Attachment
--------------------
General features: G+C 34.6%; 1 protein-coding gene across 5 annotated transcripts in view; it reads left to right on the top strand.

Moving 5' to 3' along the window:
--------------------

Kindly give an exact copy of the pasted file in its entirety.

General features: G+C 34.6%; 1 protein-coding gene across 5 annotated transcripts in view; it reads left to right on the top strand.

Moving 5' to 3' along the window: